Class action authorized against three accounting firms in Mount Real financial scandal

Nearly six years after 1,600 investors were bilked, left holding an estimated $130-million of worthless promissory notes when Montreal financial group Mount Real Corp. was shut down by the Quebec securities regulator, a Quebec judge authorized a class action against two former executives, two financial service companies and three accounting firms.

In a ruling that appears to have lowered the bar for class action certification against accounting firms, Quebec Superior Court Justice Jean-François Buffoni held that the representative plaintiff demonstrated that the allegations she is trying to establish between the fault allegedly committed by the accounting firms and the harm suffered by the class does not “appear to be frivolous nor manifestly unfounded” and stands a reasonable chance of succeeding, even though the representative plaintiff admitted that she did not rely on the audited financial statements to make an investment decision.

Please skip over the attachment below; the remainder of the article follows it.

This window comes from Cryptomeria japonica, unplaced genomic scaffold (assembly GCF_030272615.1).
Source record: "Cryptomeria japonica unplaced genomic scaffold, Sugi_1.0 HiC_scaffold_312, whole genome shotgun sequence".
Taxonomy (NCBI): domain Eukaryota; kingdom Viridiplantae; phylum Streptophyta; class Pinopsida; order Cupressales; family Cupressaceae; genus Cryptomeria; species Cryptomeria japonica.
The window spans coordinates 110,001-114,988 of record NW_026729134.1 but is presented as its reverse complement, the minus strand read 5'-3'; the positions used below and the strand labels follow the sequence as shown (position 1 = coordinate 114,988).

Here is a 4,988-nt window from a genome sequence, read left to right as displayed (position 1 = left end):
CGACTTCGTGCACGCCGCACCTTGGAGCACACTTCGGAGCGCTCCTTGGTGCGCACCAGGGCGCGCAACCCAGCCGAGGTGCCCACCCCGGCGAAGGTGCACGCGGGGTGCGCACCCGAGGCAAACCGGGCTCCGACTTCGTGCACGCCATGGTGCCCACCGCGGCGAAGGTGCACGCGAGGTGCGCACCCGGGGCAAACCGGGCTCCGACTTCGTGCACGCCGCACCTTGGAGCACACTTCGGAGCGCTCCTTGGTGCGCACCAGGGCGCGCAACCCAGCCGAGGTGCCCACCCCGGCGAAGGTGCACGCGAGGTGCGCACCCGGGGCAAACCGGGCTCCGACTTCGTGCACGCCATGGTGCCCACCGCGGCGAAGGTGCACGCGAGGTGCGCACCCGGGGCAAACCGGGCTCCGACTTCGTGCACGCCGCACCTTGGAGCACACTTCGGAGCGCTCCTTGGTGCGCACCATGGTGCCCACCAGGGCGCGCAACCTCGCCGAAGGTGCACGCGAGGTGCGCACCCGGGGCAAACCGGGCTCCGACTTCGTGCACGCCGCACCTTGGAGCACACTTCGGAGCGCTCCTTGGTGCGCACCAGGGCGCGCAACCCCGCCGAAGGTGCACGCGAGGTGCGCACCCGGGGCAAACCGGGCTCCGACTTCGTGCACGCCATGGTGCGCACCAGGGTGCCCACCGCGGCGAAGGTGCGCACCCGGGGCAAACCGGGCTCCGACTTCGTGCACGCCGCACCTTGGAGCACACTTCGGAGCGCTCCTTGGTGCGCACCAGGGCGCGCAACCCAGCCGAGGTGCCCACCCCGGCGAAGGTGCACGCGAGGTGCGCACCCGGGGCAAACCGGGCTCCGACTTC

“This ruling represents an important precedent regarding the civil responsibility of accounting firms,” noted Bruce Johnston, a Montreal lawyer for one of the three law firms representing the investors. “I hope it sends a message to auditors. It’s very important that auditors do their work properly and be held accountable if they fail to do so.”

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